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A Fox News reporter lost another round in her battle to keep her sources confidential regarding her exclusive story about the notebook of accused Colorado theater shooter James Holmes.
The Supreme Court Appellate Division (1st Dept.) ruled Tuesday that a New York judge was correct to enforce a Colorado subpoena compelling Jana Winter to testify in the Holmes trial.
The court rejected Winter's argument that the subpoena should not be enforced because Colorado law does not provide the same strong reporter's privilege that New York does. "The narrow issue before the Supreme Court was whether respondent should be compelled to testify, and privilege and admissibility are irrelevant for this determination." The Supreme Court is a trial-level court in New York.
Two judges dissented. "I conclude that New York’s expressed public policy in favor of providing absolute protection for reporters, so that they are not required to disclose the identity of their sources, is paramount here, and requires the rejection of petitioner’s application," Judge David Saxe argued. "Even if we assume that there might be some situations in which that protection should be permitted to give way to a petitioner’s right to a fair trial, this is not such a case," because Winter's evidence is "likely to be irrelevant" in Holmes' trial.
Separately on Monday, a Colorado judge ordered Winter to return to court in September for possible questioning about the story she wrote in July 2012 regarding the notebook that Holmes sent to his psychiatrist previewing the shooting spree that left 12 moviegoers dead. The subpoena for Winter, who appeared in the Colorado courtroom, was set to expire Monday.
The defense in the Holmes case sought the subpoena for Winter, who lives and works in New York. The defense wants the journalist to testify about her two confidential sources, believed to be law enforcement officials. When Winter published her story on FoxNews.com days after the mass shooting, a Colorado judge had already issued a strict gag order on all the parties and the notebook was considered sealed evidence. A number of law enforcement officials were called to the court to swear that they did not speak to the Fox News reporter about the notebook. When that failed to out the leaker, the Colorado court asked a New York court to issue the subpoena compelling Winter to come to Aurora, Colo., to testify.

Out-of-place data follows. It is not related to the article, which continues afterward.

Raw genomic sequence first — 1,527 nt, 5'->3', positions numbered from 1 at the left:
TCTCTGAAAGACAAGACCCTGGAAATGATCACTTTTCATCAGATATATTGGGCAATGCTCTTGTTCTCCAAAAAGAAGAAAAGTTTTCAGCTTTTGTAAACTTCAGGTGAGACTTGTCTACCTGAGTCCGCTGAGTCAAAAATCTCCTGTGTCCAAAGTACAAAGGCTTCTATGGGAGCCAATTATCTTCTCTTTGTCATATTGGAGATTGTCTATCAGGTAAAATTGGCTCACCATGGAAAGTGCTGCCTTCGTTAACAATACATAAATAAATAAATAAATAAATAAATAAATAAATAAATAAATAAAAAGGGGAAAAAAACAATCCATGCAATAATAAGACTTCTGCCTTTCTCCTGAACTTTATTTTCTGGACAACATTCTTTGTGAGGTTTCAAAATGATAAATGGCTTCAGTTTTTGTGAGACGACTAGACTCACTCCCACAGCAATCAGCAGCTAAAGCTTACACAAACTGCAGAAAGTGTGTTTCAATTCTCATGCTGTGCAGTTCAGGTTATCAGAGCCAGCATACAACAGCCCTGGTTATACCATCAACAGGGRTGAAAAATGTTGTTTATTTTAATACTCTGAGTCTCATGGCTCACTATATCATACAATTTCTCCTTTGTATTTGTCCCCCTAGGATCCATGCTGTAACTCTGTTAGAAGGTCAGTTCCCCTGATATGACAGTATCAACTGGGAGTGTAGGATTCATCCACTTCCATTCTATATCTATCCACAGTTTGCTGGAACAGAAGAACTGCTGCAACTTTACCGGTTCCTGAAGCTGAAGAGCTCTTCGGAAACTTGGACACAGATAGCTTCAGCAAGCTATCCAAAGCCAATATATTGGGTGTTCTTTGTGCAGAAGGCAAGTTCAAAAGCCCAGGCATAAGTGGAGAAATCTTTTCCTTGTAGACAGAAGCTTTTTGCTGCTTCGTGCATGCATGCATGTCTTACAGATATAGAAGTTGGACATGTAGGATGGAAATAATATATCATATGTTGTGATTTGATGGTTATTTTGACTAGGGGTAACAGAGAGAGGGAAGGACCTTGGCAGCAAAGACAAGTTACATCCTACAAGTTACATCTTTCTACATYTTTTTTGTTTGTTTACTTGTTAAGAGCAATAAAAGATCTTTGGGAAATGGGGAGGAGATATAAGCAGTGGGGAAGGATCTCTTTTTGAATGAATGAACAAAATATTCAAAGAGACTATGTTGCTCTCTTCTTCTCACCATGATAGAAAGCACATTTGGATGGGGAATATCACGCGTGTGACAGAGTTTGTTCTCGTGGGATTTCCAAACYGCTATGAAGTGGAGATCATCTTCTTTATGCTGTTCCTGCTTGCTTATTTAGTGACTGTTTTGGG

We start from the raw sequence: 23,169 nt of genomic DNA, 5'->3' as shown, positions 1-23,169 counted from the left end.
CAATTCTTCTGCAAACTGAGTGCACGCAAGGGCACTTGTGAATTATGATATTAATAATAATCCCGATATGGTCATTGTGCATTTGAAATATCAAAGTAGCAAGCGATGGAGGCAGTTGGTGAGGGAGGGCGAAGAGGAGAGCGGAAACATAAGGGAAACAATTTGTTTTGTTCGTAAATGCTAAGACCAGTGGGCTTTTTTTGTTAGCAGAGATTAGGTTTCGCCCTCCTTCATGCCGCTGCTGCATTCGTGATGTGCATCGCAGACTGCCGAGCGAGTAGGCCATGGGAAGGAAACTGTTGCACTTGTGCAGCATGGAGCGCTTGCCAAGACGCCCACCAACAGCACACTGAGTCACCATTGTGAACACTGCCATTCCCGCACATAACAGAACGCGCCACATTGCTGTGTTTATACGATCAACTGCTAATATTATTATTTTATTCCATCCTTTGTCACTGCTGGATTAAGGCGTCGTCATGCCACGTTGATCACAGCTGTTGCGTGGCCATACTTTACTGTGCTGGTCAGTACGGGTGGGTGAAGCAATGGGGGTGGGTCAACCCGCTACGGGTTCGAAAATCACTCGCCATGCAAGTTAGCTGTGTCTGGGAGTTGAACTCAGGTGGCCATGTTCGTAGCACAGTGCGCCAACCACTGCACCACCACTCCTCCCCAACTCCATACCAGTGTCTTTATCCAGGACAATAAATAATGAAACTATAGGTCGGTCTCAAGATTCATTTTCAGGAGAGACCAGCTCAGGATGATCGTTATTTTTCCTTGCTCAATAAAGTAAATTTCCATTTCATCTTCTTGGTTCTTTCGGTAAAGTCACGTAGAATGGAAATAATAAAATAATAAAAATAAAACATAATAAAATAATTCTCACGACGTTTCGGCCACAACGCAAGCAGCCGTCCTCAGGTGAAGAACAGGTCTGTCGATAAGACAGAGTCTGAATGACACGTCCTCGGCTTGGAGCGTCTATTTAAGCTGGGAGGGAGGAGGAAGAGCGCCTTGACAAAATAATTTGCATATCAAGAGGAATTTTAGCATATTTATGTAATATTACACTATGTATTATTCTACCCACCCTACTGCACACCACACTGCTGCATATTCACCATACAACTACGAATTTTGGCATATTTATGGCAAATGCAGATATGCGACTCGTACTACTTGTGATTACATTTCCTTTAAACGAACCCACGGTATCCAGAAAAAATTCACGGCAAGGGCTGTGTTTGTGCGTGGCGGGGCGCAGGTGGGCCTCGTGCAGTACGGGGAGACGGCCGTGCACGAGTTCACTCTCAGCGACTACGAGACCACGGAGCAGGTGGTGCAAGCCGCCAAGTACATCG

In March, judge Larry Stephen in New York City signed the subpoena for Winter and also sealed all records from the hearing after the reporter’s lawyer requested that Winter’s home address be redacted from the files. It's not clear why Stephen sealed all the records. On Tuesday, the New York appeals court also ruled that the records should be unsealed.
In May, the Reporters Committee for Freedom of the Press and 42 news organizations filed a friend-of-the-court brief arguing that the New York court should not have allowed a Colorado subpoena to be served on Winter because New York's strong public policy protecting reporters' sources would not be satisfied under Colorado law.
"In the absence of even a cursory consideration of the public policy protecting such journalist-source relationships embodied in New York’s Shield Law, journalists would constantly be at risk of being subpoenaed," the brief argued. "The strong public policy in averting that outcome should have been considered and warrants this Court’s reversal of the lower court decision.”
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